Yes, I could replace the screens and skip the whole process but that would require 2 things. One, actually remembering to go to the store and find them. Two, that I would be lucky enough to find the right size here in Smallville. Plus the screens look great as do the burner trays.

Screens After

I think the trays could use 1 more go round in the pot, but I will save that for another day.

Drip Trays After

This was so successful I wanted to try it on my toaster oven.

I wanted to clean the rack but it would not fit into my pot.

Not perfect but much better.

What do you think, are you going to give it a try?

I do want to credit the site that gave me the original idea. One Good Thing

Crockpot Chili dogs


A sweet friend of mine once mentioned that she liked to make chili dogs in the slow cooker and they were ready when they got home from church. She must have thought I was dense when I asked for the recipe, because there isn’t one. It really is just as simple as it sounds.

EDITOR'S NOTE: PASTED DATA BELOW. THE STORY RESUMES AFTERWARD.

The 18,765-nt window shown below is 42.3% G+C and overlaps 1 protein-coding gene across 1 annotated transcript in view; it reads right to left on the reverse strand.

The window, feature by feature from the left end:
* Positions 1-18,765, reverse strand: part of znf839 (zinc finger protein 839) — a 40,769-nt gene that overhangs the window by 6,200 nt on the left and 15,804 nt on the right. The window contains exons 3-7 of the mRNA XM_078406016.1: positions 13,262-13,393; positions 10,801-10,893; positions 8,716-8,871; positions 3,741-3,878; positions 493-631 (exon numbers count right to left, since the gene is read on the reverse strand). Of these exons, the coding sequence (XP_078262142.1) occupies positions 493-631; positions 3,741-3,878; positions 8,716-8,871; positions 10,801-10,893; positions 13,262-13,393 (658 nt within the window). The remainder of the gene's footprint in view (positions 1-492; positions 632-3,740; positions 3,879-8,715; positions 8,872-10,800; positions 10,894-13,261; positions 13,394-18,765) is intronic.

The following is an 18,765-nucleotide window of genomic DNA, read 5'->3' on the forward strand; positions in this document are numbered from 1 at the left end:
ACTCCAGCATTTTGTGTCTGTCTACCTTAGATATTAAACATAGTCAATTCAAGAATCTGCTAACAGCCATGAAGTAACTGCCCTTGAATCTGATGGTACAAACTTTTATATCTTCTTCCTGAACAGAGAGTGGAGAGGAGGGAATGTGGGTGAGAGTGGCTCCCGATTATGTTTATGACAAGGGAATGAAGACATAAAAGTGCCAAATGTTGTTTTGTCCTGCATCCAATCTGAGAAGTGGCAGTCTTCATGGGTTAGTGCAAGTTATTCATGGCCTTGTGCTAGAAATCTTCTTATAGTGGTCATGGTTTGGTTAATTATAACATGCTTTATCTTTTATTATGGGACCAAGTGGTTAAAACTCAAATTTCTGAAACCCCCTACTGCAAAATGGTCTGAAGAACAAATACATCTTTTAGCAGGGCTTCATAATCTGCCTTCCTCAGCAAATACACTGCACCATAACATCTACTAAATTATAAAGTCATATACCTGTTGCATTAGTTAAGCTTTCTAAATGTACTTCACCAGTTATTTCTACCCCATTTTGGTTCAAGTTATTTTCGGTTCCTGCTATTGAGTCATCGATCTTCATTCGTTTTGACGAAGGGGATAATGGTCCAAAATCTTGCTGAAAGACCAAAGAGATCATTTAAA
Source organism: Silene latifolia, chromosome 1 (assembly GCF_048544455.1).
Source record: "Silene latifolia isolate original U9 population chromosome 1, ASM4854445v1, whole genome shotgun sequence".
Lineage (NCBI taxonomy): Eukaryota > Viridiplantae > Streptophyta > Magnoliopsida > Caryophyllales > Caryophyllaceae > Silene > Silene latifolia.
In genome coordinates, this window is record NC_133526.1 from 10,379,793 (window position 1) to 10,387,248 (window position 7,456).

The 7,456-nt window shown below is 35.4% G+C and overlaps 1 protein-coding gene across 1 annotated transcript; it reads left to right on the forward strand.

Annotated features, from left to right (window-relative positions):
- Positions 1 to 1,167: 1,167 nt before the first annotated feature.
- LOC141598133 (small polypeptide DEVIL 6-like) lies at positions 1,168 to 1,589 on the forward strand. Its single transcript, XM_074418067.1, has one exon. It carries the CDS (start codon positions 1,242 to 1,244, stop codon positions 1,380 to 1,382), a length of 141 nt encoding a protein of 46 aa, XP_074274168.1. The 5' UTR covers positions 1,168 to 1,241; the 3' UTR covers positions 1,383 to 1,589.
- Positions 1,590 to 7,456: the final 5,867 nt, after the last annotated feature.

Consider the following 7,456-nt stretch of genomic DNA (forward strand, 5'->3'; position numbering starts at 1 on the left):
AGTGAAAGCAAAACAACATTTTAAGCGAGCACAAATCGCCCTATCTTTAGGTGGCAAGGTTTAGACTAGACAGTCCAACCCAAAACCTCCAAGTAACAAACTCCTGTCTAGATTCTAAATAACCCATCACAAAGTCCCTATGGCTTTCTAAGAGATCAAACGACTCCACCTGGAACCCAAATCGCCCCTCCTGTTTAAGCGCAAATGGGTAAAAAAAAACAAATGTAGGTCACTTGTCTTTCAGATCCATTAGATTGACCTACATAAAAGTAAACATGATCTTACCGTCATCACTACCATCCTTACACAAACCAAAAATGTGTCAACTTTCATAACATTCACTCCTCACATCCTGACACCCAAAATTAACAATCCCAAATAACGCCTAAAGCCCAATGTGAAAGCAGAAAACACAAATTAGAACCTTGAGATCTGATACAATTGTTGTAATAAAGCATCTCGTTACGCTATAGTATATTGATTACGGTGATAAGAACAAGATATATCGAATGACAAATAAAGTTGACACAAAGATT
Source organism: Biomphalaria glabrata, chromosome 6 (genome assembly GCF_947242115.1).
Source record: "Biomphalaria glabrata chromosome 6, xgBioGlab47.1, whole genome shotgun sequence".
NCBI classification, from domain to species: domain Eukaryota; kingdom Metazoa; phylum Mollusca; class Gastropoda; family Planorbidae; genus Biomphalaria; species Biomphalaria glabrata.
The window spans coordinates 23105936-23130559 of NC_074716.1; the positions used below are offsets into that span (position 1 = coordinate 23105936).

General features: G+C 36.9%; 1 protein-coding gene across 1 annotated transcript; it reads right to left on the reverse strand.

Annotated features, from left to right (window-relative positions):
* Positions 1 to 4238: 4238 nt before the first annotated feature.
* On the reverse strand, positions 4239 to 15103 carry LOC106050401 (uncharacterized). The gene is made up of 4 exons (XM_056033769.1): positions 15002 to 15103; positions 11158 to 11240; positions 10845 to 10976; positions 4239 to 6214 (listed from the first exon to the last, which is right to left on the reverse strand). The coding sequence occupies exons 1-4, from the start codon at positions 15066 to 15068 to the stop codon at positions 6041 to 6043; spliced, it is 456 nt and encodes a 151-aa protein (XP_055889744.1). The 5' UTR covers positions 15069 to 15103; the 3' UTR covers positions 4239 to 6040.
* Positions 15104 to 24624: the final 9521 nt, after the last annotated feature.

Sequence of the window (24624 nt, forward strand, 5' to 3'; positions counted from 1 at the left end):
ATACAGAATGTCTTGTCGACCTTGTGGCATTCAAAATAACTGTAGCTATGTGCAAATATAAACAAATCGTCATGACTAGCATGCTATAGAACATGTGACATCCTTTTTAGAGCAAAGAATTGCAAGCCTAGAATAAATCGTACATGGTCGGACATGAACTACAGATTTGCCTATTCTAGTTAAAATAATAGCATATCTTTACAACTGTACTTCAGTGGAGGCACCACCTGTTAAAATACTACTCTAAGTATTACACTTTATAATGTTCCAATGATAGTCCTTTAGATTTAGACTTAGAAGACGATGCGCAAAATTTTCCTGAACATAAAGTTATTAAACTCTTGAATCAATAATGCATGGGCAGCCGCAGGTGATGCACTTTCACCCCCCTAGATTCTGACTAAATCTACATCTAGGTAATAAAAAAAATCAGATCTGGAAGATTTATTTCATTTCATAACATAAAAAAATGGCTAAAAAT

First lay the hotdogs on the bottom of your container. If you use frozen they just take a little longer to heat up.

Next pour on the chili. It does not matter if it is homemade or from a can, it all gets poured on the hotdogs. Spread it around so that it cooks evenly.

Turn the cooker on low and let it work for 3 hours. When you come back it is ready to serve! What I really like about this idea is that I can turn it down to warm and the family can come eat as they get home. Dish up with your favorite toppings.

I hope this easy idea helps you on a busy day, if it does say thanks to my friend in Texas!

Clipping Coupons

Clipping Coupons

I regularly hear “I don’t have the time to do coupons”. I believe people say that because they have seen the show Extreme Couponing where the people featured say they spend 30 hours a week on prepping their coupons. What you don’t see are the statements where the shopper clarifies that they only spend that much time for the show. The average person is not going to try to save $1,000+ on a single shopping trip!